There is a significant amount of criticism aimed at HBO's The Newsroom, and I agree with much of it. I wanted the show to be subtler, like Mad Men, with anchorman Will McAvoy at the heart as a conflicted soul whose every move not only reveals, but reinforces his character (and the character of his industry). I wanted well-drawn women like Joan and Peggy who speak and act authentically vs. the current versions of Mack or Maggie who appear to be little more than caricatures of/odes to female roles from the screwball comedies of the 1930s and 40s (and I love those). And I wanted plots that made me think, not ones that spoon-feed me the "correct" emotional response like I'm a baby at my first paper-ripping party.
No, The Newsroom is not subtle. And it often disappoints, but here are three reasons I'm still watching it.
Jeff Daniels. Rare is the actor who can inhabit a role. Where you can watch him/her perform and not think, "Oh there's Nicholas Cage playing... Nicholas Cage! " Rarer still is the actor who can do that across a diverse range of roles. From a pretentious, divorcing father struggling to accept what is happening with his family in The Squid and the Whale to the radically naïve Harry in Dumb and Dumber, Daniels has always impressed me in those ways. As McAvoy he emotes sensitivity and blowhard all in one. He is believable (despite some of the writing) and inspires empathy (despite some of his faults). Delivering Sorkin dialogue ain't easy, but when McAvoy (inhabited by Daniels) says early in the season, "I'm a registered Republican. I only seem liberal because I believe that hurricanes are caused by high barometric pressure and not gay marriage," I not only chuckled, I bought it.
It's Actually a Comedy. Speaking of chuckles, did you know that The Newsroom is a comedy? Though packaged as a drama (with a sprinkling of witty repartee), the place where I've gotten my belly laughs on Sunday night is HBO at 10:00.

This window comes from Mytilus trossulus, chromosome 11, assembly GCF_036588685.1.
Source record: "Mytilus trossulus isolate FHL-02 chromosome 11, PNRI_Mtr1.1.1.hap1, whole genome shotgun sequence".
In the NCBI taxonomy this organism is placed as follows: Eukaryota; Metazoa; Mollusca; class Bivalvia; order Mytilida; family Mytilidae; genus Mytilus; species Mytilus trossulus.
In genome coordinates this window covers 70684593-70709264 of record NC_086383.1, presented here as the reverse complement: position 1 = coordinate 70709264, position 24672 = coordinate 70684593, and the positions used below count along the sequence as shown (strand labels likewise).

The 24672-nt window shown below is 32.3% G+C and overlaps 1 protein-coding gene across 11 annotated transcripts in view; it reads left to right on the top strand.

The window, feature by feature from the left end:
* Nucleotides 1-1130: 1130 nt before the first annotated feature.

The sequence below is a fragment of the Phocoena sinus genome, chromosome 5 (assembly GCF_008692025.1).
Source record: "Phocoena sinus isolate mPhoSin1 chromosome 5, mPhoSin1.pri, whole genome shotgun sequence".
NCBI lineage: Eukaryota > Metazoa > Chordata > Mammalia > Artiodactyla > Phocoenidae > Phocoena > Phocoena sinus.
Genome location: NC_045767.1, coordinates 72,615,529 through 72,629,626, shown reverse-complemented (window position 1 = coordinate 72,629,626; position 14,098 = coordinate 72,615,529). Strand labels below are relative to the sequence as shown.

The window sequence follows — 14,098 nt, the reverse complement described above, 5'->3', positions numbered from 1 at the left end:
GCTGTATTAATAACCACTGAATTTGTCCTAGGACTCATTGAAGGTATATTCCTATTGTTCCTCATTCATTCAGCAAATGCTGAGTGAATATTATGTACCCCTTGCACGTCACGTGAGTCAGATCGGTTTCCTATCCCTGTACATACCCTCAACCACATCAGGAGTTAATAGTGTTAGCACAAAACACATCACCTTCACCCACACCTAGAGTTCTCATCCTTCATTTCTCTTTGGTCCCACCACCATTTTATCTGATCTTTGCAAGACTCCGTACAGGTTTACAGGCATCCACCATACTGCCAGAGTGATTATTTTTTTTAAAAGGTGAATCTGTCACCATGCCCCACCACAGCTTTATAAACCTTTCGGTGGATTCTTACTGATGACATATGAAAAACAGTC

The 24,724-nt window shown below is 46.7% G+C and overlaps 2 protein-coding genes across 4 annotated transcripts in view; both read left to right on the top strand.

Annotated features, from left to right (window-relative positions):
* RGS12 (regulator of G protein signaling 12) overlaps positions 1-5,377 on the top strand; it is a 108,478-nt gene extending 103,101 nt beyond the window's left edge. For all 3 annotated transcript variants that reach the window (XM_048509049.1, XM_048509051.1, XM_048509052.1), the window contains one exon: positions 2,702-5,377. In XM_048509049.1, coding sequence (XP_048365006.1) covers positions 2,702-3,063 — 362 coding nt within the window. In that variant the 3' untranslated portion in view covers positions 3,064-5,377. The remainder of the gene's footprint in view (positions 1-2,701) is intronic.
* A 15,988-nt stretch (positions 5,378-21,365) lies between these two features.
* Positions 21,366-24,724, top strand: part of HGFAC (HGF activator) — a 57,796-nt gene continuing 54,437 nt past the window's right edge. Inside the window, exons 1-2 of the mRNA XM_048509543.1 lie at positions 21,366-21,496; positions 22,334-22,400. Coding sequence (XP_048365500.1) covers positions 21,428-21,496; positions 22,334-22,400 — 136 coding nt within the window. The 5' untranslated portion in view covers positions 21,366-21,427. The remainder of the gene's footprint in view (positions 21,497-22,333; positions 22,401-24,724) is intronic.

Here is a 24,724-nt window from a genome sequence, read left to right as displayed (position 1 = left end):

During the August 5 episode, the crew celebrates its one-year News Night 2.0 anniversary at Will's apartment. Cue montage of the twenty-somethings playing 20 questions and reading tweets from Steve Martin aloud to each other while Jim and Will treat the crowd to an impromptu acoustic guitar jam session. Hilarious! Then, just when I can barely breathe as tears from laughter are streaming down my face, Newsroom president Charlie Skinner (played by Sam Waterston) asks a staff member's girlfriend to read a tweet from The Rock and is able to crack the code on a big, brewing National Security story. ROFLMFAO!
Plus, you know, Sorkinisms!
The point is the laughs are coming from places not intended.
I Hope it Gets Better. Before every single episode, I hold out hope that it will turn itself down a few notches and see what the view is like outside of its own ass. But I am so appreciative of the message and the purpose and the unbridled optimism that each week I still tune in with the hopes that it will deliver. So far, that's not been the case. Even the most recent episode reeked of sanctimony [spoiler alert: for a show that spent a lot of time preaching about why the news shouldn't cover Casey Anthony and Anthony Weiner, it sure did spend a lot of fucking time on Casey Anthony and Anthony Weiner]. All while the guy Mack cheated on Will with is hired by Will to do a cover story in some sort of twisted Sorkin fantasy. A Sorkfantasy! LOL!
As Sorkin and his fellow executive producers prepare for season two, I hope they take the feedback to heart and turn the show around. There is recent precedence for this. Many critics agreed that season one of Parks and Recreation was over the top and silly. But you could see its potential. In season two, it started to gel. The characters were still ridiculous, but real. The situations were funny, but still plausibly exaggerated. And we began to invest in them as an audience. When Leslie Knope won the election for Pawnee City Council at the end of last season, I cried.
I sort of want to cry when I'm watching The Newsroom. Just not from laughing.